As part of CSSM’s Melbourne Marathon series, this week we are starting from the bottom up – your feet!

A successful marathon relies on many aspects, including your shoes. There’s no “right” running shoe – and there’s a lot of advice and hype out there which can be confusing and the biggest factor – everyone is different! Did you know that the first ever running shoe appeared about 200 years ago?

In fact, research suggests that male runners are significantly more at risk of hitting the wall in marathons than females. This can be partly explained by the tendency of male runners to consistently overestimate their marathon abilities, leading to more aggressive and risky pacing strategies.

Studies have shown that incorrectly fitted shoes are associated with foot pain and foot conditions such as callus, corns and even toe deformity.

So, if you’re joining the expected 8-thousand runners come October, CSSM podiatrist Carmen Lim has taken all of the questions she gets asked about marathon footwear – from buying a second pair to buying brand new running shoes – here are her tips to ensure you put your best foot forward.

Features of supportive footwear:

  • Your shoe should bend only across where toes sit In the shoe, it should not bend through the arches (half-way through the shoe) otherwise you will overwork your arch muscles.
  • A rigid/ stable heel counter means the shoe won’t collapse easily, and ensure that you aren’t sliding back and forth in the shoe.
  • Appropriate width in the toe box region – you should be able to pinch a little bit of the mesh material between your fingers when you are standing up in the shoes as your feet always swell when running.
  • Half to a full thumb’s width from longest toe to end of the shoe to avoid black toenails and toenails from falling off.
  • Some runners have arch support and some don’t. Your gait would determine which type of runners you require. Get fitted at Active Feet, The Running Company or Athletes Foot to ensure that you are supported by the runners.
  • Comfort – if you try on a shoe and it’s not comfortable, it’s not going to be more comfortable when you are running.



Try  the “lock lacing technique” to prevent your ankle from slipping out of the shoes and to provide a little bit more ankle support whilst running.


Should I buy a second pair of shoes?

Getting another shoe to rotate during the marathon training is ideal because different shoes use different muscles of the body, decreasing the chances of getting injuries. Only do this once you’re confident you’ve found a great shoe.

It also increases your shoes’ life span by about double as it takes 24-48 hours for the foam to expand back to its original size after use.

On race day, you can choose the most comfortable shoe to wear.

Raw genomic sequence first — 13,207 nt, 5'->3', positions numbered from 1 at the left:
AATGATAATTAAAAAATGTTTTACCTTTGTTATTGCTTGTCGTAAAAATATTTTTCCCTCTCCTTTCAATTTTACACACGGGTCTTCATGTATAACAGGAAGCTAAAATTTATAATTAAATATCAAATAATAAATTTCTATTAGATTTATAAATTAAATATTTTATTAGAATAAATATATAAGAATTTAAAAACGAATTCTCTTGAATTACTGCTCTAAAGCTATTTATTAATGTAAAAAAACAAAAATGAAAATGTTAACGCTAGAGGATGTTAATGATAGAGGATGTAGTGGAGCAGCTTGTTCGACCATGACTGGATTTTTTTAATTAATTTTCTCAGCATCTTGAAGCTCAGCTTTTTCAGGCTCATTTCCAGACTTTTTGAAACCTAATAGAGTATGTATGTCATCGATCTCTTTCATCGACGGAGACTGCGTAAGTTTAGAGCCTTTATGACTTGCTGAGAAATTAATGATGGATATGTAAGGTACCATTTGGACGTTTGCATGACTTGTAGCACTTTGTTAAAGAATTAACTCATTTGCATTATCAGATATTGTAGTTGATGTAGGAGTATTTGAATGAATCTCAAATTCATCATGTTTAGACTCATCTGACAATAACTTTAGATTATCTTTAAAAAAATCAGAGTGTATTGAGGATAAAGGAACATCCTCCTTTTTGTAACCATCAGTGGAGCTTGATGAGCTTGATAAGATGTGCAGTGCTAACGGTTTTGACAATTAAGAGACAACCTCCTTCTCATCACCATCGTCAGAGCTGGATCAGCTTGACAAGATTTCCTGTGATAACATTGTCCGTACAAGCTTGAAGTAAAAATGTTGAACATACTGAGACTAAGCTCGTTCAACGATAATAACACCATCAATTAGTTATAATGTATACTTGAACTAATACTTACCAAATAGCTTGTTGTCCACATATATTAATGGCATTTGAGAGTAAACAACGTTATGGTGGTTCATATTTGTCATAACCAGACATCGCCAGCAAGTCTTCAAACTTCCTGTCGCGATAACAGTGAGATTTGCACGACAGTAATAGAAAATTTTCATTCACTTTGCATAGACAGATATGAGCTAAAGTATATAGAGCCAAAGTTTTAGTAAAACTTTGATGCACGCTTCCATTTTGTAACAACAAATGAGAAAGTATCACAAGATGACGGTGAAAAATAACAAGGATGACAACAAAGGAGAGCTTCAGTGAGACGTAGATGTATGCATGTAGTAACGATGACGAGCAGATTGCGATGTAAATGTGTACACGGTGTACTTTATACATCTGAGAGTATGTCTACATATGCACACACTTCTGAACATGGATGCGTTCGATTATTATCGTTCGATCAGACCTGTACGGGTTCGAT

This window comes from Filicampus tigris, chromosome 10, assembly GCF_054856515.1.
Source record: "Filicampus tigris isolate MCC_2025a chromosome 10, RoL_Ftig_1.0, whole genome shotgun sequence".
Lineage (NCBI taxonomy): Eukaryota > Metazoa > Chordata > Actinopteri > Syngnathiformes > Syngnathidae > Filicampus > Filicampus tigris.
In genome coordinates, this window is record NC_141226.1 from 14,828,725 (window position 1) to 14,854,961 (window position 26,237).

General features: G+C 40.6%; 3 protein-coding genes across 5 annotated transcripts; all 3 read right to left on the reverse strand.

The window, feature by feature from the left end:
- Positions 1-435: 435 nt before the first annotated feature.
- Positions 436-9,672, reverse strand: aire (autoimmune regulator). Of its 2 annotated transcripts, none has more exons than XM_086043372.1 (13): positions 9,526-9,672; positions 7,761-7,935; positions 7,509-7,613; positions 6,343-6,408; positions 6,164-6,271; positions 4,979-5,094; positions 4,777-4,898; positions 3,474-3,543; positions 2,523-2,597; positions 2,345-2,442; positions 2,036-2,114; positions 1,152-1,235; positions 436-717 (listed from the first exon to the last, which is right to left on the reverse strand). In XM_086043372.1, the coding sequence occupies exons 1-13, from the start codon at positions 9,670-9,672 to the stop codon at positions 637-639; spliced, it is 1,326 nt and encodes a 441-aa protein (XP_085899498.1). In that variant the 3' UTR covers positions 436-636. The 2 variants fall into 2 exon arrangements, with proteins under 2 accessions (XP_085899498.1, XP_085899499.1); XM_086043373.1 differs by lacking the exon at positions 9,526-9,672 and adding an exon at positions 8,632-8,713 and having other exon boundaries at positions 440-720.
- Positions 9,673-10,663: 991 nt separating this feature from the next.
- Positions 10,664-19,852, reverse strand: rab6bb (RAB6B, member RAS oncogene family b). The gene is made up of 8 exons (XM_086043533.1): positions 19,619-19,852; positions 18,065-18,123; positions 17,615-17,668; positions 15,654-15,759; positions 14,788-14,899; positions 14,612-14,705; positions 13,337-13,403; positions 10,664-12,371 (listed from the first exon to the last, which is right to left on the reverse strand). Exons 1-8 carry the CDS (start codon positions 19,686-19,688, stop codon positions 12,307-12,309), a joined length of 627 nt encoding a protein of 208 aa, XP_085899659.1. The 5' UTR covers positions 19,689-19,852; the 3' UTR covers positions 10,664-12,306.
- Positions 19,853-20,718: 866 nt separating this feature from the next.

Should I buy new shoes for the marathon?

NEVER wear brand new shoes for a marathon! Make sure you have worn them for a couple of weeks and have gotten used to them, otherwise you risk getting blisters, foot and leg pain. It’s like Goldilocks – not new, not old tired shoes, but just right!

A shoe usually lasts 800 kilometres or 9-12 months so ensure that you aren’t running in shoes that offer no more support as this would predispose you to getting injuries.


Sock suggestions

The Lace Lock (Heel Lock) Lacing Technique can help to prevent back-of-heel blisters and toenail blisters.


For more advice, a running gate analysis is an in depth examination into the way you run. Using a treadmill, high-speed camera and specialised biomechanical analysis software, your walking and running technique is assessed frame by frame to detect any biomechanical faults. Our experienced CSSM team can also assess your current footwear.

About the author

Podiatrist Carmen Lim has a comprehensive knowledge of feet and footwear. Carmen firmly believes that healthy feet equal a healthy life. As a podiatrist, she understands the vast range of musculoskeletal injuries that occur in the foot and leg and how to deliver the most appropriate and effective treatment approaches for each individual patient. By assessing the cause of pain and designing a treatment plan to prevent future problems, Carmen is motivated to improve every patients’ quality of life.

Whilst knowledgeable in all types of podiatric care, Carmen has a particular interest in sport related injuries and the relationship between foot mechanics and performance or injury.

An active sporting background developed a passion for biomechanics, giving Carmen the understanding of how injury can impact performance and the importance of an individualised treatment and rehabilitation program.